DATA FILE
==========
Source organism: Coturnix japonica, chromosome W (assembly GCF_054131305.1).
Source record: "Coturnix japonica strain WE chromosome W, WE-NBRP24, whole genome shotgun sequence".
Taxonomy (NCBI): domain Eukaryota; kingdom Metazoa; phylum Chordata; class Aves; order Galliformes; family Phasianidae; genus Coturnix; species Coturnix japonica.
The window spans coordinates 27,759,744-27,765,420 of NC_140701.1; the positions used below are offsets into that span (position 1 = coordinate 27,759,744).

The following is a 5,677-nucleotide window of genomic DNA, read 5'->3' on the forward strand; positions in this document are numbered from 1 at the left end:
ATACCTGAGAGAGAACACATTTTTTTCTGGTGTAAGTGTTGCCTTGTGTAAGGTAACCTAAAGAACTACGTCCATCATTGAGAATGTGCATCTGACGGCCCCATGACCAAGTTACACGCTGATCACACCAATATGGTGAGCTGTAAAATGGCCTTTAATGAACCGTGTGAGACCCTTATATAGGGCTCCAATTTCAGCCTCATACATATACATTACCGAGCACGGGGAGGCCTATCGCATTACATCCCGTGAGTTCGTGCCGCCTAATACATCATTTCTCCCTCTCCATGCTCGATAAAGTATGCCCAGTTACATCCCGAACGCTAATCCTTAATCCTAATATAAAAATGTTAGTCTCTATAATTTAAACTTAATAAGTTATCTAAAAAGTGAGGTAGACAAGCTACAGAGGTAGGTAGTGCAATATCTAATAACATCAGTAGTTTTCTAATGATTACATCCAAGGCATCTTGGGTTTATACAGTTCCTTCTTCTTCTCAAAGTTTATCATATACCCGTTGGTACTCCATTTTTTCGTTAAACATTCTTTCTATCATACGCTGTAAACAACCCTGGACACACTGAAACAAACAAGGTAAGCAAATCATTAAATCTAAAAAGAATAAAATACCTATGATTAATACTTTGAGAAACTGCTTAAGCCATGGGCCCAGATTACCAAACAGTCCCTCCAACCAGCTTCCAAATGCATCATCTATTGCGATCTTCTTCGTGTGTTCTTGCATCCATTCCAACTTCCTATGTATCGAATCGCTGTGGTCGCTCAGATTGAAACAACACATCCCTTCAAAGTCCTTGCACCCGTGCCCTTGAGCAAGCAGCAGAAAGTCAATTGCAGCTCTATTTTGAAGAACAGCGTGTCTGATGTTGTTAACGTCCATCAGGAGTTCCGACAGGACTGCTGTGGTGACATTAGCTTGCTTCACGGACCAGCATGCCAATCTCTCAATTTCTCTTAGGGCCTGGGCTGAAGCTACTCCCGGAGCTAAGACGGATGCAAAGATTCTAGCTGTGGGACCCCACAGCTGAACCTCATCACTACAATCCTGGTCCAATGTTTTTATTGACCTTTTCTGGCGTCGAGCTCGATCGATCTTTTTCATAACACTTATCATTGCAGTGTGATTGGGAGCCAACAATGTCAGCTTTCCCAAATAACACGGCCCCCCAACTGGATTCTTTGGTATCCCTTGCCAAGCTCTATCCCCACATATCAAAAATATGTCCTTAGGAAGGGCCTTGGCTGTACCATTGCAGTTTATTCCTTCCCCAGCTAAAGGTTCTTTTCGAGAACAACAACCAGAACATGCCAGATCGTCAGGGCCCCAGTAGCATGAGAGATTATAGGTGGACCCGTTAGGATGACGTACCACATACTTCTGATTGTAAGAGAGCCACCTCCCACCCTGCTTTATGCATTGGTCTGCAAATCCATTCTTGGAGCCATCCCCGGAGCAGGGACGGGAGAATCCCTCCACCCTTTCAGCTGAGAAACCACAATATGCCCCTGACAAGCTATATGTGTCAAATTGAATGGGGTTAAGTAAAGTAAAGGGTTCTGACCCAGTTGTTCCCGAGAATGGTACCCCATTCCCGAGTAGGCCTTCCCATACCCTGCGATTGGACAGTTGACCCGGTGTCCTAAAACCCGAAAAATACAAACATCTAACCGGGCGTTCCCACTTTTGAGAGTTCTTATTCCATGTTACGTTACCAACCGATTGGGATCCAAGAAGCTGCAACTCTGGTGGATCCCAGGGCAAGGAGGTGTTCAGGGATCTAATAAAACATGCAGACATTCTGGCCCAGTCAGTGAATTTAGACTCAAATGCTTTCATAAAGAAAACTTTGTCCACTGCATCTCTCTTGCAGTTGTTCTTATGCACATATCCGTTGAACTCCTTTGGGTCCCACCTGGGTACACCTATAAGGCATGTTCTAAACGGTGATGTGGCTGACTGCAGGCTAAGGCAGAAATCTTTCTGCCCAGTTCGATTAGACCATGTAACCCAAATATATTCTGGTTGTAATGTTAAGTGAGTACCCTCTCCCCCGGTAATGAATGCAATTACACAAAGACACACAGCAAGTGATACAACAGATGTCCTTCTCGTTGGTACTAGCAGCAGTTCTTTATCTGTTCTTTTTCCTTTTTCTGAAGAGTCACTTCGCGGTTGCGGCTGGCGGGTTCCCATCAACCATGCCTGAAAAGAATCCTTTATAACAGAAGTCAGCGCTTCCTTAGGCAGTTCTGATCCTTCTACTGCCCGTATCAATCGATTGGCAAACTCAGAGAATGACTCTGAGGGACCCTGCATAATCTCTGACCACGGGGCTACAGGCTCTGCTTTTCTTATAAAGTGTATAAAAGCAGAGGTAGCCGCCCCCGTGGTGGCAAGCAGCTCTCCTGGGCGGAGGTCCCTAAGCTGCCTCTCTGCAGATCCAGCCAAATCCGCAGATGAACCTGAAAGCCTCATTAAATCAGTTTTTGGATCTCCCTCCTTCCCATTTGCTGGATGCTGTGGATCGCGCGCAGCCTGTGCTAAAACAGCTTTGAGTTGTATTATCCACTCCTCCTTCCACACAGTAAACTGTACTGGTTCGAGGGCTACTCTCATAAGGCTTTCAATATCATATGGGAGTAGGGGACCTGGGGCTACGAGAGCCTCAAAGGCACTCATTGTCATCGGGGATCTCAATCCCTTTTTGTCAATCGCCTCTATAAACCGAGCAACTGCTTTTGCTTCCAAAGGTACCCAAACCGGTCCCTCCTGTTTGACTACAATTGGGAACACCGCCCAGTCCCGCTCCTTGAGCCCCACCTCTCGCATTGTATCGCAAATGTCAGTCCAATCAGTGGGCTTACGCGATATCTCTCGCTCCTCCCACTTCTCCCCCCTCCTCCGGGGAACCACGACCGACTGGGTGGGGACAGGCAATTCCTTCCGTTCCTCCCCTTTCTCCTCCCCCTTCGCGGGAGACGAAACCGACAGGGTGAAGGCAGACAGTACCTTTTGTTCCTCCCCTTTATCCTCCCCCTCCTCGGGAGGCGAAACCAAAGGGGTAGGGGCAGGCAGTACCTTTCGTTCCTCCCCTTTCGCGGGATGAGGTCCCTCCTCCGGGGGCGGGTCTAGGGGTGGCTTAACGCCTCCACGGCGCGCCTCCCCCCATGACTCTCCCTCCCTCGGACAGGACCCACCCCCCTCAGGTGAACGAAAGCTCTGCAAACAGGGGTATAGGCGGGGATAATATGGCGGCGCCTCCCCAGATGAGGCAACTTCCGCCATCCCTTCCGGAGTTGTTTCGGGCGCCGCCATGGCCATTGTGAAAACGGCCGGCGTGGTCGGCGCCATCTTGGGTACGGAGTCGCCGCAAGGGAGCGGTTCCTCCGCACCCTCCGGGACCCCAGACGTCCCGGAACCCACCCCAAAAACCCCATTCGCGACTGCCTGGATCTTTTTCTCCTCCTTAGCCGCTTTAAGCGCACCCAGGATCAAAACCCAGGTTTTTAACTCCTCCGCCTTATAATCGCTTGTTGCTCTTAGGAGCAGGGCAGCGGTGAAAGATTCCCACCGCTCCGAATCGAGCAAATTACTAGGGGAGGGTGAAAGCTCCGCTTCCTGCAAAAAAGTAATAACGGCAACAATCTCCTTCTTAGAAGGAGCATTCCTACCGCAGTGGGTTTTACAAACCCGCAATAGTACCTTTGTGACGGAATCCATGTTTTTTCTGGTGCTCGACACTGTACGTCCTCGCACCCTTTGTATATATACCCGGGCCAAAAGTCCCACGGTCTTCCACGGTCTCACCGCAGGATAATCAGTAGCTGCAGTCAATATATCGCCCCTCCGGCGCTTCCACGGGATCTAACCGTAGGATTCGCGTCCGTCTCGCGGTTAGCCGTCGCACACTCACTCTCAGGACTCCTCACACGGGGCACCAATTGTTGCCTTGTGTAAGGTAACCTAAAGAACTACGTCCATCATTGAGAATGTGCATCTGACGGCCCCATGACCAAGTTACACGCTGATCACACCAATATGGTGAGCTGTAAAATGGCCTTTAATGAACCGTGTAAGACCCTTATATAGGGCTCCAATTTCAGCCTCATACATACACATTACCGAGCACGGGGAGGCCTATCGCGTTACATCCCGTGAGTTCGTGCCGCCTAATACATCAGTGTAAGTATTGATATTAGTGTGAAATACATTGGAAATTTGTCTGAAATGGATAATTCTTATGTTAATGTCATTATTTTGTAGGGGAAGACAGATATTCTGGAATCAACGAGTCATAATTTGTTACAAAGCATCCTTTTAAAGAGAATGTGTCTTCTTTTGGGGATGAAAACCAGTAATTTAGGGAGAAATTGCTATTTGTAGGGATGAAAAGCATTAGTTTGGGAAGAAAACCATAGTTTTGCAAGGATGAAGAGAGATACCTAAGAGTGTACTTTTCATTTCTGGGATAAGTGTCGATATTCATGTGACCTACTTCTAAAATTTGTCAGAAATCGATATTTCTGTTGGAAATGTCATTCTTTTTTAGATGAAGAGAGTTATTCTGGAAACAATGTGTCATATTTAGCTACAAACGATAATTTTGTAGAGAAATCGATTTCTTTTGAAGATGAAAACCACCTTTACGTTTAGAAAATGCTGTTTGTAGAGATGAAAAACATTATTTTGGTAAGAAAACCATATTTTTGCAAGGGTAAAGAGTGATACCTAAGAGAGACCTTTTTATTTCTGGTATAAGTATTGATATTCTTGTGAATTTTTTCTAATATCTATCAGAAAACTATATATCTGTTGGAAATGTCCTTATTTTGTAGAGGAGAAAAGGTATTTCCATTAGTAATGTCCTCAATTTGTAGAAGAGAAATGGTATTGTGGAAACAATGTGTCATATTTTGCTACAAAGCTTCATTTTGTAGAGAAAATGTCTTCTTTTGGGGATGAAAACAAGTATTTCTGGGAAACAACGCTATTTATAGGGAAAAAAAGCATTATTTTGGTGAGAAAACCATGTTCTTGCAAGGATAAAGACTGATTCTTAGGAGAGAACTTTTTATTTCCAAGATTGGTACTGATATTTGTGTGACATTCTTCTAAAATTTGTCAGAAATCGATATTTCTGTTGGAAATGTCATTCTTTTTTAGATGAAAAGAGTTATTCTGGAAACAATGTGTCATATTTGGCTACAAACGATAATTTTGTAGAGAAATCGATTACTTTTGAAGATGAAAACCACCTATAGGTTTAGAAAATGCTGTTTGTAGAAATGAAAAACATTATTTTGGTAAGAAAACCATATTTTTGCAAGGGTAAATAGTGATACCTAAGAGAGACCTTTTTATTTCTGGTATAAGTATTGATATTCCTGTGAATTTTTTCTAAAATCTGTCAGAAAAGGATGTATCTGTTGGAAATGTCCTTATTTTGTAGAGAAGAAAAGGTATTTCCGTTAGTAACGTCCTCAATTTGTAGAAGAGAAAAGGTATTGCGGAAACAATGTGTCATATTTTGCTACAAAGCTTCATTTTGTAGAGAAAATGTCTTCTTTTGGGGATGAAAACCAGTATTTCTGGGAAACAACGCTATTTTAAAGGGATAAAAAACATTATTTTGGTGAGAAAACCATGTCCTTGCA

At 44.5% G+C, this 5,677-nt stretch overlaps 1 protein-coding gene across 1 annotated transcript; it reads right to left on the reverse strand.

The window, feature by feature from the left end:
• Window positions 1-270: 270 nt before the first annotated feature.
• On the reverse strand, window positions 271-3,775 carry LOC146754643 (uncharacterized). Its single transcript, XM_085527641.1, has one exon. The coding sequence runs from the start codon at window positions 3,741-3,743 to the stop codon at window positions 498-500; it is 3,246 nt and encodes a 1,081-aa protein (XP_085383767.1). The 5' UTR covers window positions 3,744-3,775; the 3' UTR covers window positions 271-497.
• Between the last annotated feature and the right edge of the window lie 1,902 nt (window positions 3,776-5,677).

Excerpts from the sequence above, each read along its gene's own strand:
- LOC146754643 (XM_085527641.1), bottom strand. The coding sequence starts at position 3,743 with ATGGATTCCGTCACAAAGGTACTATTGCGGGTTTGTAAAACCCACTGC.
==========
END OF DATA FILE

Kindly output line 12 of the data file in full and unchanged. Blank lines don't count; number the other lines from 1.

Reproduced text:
Excerpts from the sequence above, each read along its gene's own strand: